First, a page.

Olena puts theory to practice and takes it on the road.
Olga Wirsta Award in Communications, Journalism, and Media Studies, 2011
Olena Decock is the first graduate of the University of Ottawa to use film as the medium for her Master’s thesis. Her thesis began as an examination of cultural identity as portrayed in Canadian and Quebecois films. She soon understood that film offered a good way to explore her ideas, and also a good way to present them. Combining original and archival footage, Olena delivered her final thesis, with a focus on Ukrainian identity in Canada, in the form of a short film.
Growing up in a Dutch-Ukrainian family in Toronto, Olena didn’t spend much time thinking about cultural identity. Hers was an openly multicultural home in a vibrantly multicultural city. Only upon enrolling at the University of Ottawa to study French literature did she begin to examine the concept of cultural identity. As one of the few non-francophone students in her classes, she observed that her francophone classmates were not only aware of being culturally French, but further identified with the French Canadian subsets such as Quebecois, Acadian, Fransaskois and Franco-Ontarian.
“The two cultural identity constructs in my family are very different.”
While both sets of Olena’s grandparents left their homelands out of necessity, it was her Ukrainian grandparents who suffered the greatest sense of exile. For this reason, she kept her thesis focused on the Ukrainian immigrant experience in Canada.
The cost involved in making a film as opposed to writing a thesis made the winning of the Olga Wistra Award in Communications, Journalism and Media Studies (create hyperlink as the site is built) a welcome event for Olena. The funding has provided her with the means to rent camera equipment, pay the artist’s licensing fee for original music and interview a greater number of Ukrainian Canadians for the film. It has also allowed her to make multiple copies of the finished film that she, in turn, gave back to the community. In addition to giving a copy to the University of Ottawa, she has provided copies to St. Vladimir Institute and CFUS itself.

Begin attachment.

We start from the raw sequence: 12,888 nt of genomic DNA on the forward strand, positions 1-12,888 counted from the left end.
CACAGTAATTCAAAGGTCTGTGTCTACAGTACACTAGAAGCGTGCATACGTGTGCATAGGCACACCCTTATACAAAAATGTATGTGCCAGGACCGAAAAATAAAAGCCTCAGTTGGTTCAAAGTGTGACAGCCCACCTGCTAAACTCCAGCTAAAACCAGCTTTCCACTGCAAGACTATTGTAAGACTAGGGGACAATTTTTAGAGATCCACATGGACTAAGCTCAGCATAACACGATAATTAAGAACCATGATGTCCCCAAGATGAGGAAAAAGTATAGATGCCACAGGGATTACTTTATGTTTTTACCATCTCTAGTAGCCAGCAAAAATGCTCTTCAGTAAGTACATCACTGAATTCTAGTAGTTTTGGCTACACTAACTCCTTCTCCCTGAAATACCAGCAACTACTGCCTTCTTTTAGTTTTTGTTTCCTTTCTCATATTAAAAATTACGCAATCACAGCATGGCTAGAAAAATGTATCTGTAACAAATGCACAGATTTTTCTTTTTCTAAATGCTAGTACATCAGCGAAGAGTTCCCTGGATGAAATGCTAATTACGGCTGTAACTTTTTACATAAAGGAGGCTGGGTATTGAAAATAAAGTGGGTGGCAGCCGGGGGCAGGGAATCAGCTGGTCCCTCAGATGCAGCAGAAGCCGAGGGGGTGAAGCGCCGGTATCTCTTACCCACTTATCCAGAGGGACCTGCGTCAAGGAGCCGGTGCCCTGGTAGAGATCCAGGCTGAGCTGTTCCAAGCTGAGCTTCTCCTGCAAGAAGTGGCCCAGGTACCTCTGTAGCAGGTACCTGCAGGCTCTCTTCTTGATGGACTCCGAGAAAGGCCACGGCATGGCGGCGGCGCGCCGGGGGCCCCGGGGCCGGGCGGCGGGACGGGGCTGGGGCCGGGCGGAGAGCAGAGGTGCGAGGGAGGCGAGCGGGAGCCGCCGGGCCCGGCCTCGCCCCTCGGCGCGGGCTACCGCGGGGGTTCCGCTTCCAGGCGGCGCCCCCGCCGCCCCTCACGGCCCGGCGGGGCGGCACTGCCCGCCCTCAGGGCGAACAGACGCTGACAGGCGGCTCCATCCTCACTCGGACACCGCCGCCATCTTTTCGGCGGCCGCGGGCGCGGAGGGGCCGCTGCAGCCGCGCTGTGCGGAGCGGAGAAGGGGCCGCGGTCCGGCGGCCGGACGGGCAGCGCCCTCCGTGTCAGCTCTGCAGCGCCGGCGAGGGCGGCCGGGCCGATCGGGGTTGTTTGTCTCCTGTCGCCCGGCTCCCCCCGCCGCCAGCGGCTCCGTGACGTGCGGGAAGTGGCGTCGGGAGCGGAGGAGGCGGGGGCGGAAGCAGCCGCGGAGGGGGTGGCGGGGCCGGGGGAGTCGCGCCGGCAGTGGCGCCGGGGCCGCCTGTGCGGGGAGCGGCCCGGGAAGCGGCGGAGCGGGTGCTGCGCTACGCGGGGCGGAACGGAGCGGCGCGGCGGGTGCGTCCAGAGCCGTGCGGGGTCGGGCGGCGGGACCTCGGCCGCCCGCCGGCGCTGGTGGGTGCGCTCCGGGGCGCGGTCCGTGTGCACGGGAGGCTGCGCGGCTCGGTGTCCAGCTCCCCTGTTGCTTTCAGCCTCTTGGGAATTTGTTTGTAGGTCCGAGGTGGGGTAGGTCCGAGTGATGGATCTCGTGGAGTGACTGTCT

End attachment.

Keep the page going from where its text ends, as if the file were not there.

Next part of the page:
“Winning the award meant I was able to make a much deeper, richer film.”
The CFUS foundation did not only provide Olena with financial support; it helped her find subjects for her film and introduced her to other resources, including the Canadian Ukrainian Research and Document Centre and the Canadian Institute of Ukrainian Studies.
“When you start to ask the big questions about who you are and where you belong, you realize that you need organizations like CFUS.”
Through the process of making the film, and with the guidance of CFUS, Olena has become more knowledgeable and more engaged with the Ukrainian Canadian community. She feels that the completion of her film is not an end, but a beginning. Even while working full time administrating the Cronenberg Project at Toronto International Film Festival, Olena has taken the time to give an artist’s presentation of her film at St. Vladimir Institute and has interest from other organizations. Because she was able to donate copies of her film, students and others can show the film and continue the discussion provoked by Olena’s work.